It has been three weeks since I wrote anything for this blog. They've been busy weeks. My house is a lot cleaner than it was on that day when I last posted. I've blocked and rehearsed many scenes from Guys and Dolls with junior high kids, some of whom try to do all the things that make the script work. Others are just trying to get through this experience without stepping outside their personal cloud. I've knit twelve inches of terrifically complicated cables and I've ridden out more than one personal crisis of confidence.
But do I know what I think about any of this? Does any of it matter? What to write about? Oh, gosh. I'm clearing my throat again, hemming and hawing instead of coming up with a direct and interesting first sentence.
My husband, in his reporting and writing days, would think up his lead before he sat down to write the story. This meant that on some weekday mornings he was in the shower for a very long time, but when he emerged from the bathroom, he knew what he was going to say. If it was an idea he really liked and felt compelled to share, I'd have to weigh in on it while packing lunches and finding the kids' shoes. My reaction was usually something along the lines of "Yeah, good idea. Sure." (Critical thinking is not compatible with multitask mothering, especially while the coffee is still brewing,)
I've tried to emulate his good example, often with success. But I can't think of first sentences in the shower. Shower-thinking, for me, is 85 percent emotion--great for coming up with arguments and rationalizations, but not too good for rational thinking. My best first sentences are thought up behind the wheel of the car. Maybe it's the need to consider all those other drivers on the road that focuses my attention on presenting my experiences to others. Or maybe it's just the boredom of driving laps around my suburb, from school to supermarket to home.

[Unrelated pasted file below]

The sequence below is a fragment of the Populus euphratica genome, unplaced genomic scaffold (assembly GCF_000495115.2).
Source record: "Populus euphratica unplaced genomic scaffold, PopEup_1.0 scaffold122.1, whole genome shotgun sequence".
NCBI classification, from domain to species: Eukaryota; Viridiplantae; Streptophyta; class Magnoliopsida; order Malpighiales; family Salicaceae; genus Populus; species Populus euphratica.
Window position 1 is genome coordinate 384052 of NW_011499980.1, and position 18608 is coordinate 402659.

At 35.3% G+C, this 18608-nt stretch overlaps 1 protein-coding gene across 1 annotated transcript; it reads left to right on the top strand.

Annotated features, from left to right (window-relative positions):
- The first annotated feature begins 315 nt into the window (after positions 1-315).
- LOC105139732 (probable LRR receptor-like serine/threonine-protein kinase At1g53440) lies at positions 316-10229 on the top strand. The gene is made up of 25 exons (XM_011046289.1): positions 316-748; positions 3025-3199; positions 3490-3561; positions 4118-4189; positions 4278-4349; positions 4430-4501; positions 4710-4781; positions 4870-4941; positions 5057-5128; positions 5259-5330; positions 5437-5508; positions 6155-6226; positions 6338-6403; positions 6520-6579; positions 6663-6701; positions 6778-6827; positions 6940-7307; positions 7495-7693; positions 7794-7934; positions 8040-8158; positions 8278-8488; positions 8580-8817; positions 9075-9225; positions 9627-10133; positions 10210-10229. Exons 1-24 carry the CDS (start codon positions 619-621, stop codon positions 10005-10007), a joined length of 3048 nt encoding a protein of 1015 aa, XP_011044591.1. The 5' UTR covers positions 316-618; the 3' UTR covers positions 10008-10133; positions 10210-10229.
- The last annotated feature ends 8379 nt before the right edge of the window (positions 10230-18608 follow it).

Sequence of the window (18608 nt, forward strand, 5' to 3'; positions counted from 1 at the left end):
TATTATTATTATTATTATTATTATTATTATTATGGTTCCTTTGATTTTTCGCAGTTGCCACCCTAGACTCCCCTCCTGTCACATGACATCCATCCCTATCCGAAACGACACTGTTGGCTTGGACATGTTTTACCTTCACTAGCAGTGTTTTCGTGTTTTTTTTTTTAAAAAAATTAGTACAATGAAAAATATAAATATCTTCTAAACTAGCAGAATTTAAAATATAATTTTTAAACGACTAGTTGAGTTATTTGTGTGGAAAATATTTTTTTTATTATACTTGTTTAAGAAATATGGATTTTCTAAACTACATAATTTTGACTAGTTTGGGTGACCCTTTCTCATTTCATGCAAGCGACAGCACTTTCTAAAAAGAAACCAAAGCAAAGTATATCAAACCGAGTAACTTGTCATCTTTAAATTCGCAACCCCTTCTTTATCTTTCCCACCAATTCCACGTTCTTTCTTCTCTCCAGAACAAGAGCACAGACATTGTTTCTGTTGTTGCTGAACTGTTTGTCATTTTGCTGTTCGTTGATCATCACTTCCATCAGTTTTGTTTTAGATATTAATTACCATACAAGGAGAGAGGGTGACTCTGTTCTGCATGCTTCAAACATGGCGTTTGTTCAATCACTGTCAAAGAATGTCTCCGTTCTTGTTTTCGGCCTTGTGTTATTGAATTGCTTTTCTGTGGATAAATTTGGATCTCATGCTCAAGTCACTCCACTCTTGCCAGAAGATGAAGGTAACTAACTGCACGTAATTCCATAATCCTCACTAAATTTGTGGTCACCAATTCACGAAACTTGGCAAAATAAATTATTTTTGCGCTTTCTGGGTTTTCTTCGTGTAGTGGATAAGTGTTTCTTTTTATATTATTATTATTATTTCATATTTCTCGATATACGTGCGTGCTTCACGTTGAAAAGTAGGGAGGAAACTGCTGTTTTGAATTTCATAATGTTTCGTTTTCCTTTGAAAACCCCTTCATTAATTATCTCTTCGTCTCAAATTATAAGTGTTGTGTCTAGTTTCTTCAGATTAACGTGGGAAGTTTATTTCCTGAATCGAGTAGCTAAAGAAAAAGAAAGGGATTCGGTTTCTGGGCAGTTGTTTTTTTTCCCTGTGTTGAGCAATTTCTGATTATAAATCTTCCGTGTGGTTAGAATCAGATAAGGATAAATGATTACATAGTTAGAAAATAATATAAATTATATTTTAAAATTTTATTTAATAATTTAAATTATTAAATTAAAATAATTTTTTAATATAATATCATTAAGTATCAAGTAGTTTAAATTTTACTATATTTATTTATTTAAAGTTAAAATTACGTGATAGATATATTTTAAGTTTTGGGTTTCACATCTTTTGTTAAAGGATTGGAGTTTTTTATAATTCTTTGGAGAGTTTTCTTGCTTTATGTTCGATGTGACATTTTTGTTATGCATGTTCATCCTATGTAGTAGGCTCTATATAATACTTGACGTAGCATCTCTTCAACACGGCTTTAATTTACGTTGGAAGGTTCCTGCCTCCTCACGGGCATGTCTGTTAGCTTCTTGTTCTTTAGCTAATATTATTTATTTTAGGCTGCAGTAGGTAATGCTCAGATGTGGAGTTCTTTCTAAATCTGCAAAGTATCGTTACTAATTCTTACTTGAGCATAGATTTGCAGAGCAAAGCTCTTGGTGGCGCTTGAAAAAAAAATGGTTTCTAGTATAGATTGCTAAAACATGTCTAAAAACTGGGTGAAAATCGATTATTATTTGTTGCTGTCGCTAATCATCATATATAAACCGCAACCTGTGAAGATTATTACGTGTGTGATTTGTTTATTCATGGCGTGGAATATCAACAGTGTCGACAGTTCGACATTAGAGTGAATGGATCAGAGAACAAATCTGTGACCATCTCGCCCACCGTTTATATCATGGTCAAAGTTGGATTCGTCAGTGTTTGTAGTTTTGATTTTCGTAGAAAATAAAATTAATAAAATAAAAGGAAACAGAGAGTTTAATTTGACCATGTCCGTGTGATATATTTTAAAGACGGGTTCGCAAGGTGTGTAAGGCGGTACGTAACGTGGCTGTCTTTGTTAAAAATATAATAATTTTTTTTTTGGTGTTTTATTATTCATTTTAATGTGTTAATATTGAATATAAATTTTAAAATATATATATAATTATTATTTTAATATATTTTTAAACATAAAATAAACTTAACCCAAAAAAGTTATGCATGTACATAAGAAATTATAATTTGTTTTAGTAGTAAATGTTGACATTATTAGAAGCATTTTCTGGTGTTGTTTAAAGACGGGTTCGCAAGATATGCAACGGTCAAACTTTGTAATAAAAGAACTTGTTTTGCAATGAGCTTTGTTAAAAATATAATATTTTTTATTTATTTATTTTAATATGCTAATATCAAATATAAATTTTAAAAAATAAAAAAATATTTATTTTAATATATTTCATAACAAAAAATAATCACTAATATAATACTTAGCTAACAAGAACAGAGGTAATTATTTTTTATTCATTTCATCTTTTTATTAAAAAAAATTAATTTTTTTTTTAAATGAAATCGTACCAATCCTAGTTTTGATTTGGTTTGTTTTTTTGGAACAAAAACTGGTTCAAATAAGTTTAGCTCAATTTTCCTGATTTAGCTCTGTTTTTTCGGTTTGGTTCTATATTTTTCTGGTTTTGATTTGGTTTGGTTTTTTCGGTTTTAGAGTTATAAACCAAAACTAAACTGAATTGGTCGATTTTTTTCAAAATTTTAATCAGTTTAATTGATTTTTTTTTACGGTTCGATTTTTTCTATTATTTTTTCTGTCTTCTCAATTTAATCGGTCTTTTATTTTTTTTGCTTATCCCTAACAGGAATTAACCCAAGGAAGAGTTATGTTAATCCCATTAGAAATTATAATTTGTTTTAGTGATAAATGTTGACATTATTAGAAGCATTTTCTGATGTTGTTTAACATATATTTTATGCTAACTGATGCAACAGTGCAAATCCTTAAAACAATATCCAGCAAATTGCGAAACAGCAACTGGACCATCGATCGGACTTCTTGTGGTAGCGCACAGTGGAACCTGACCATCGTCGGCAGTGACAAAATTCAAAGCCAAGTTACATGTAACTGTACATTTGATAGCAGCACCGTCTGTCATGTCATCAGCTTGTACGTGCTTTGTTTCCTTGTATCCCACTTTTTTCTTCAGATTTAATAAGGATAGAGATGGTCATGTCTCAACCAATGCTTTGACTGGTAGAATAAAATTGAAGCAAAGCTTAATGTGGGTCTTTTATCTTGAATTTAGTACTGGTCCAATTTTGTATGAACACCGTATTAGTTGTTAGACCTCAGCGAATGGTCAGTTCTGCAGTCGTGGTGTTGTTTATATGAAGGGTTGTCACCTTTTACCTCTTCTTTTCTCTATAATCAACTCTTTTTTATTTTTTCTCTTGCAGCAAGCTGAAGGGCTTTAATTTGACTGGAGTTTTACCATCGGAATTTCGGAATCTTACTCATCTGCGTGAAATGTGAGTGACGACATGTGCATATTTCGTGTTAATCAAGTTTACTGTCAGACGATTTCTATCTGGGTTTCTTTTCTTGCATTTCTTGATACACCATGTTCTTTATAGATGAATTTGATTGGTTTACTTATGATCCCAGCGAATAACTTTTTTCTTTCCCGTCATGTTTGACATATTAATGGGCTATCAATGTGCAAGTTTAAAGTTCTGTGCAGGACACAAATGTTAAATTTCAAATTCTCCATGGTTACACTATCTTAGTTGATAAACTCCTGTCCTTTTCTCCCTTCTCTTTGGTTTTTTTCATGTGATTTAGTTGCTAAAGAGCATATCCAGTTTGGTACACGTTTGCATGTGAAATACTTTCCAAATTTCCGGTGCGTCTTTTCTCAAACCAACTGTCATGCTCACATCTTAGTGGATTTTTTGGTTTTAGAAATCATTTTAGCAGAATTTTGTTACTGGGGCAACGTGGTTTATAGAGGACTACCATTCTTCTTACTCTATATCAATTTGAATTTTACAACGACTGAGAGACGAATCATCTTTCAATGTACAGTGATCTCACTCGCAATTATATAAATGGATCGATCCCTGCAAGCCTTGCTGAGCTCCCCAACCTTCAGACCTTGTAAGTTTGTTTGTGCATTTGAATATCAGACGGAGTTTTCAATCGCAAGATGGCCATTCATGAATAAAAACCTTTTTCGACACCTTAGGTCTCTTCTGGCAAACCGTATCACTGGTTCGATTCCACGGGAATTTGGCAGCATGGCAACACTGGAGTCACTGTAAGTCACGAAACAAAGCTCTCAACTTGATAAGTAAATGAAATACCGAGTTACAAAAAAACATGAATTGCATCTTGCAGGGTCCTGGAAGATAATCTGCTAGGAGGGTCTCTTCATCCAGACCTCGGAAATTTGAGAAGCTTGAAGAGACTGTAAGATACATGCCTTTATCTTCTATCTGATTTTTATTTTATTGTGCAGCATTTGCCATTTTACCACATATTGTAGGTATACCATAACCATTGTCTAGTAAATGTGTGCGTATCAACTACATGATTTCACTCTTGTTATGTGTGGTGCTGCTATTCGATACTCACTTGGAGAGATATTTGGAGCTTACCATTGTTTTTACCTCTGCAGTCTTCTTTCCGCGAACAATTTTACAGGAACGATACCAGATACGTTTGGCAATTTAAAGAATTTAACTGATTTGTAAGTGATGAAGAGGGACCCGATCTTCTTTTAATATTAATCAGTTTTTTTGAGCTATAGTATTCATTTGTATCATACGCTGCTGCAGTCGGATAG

Is thinking and driving as dangerous as talking on a cell phone while driving? I don't think so. Phone conversations yank the mind here and there with news and petty irritations. They demand attention. Thinking is a slow and steady climb up a rocky mountain, with frequent pauses to adjust your socks or look about you. It's a lot easier to stop thinking than it is to stop talking, and very easy to be distracted from a thought that's not going anywhere. Flip down the turn signal, complete that left turn, and your mind as well as your vehicle may take off in a new direction.
I have noticed that thinking while driving may affect the car in funny ways. One morning, while taking my daughter to school, I was thinking about a knitting problem, and the car decided to go to the yarn store, rather than the middle school. Go figure.
I've run on for too long without stumbling into a topic. Will tomorrow's errands be sufficient time for me to think?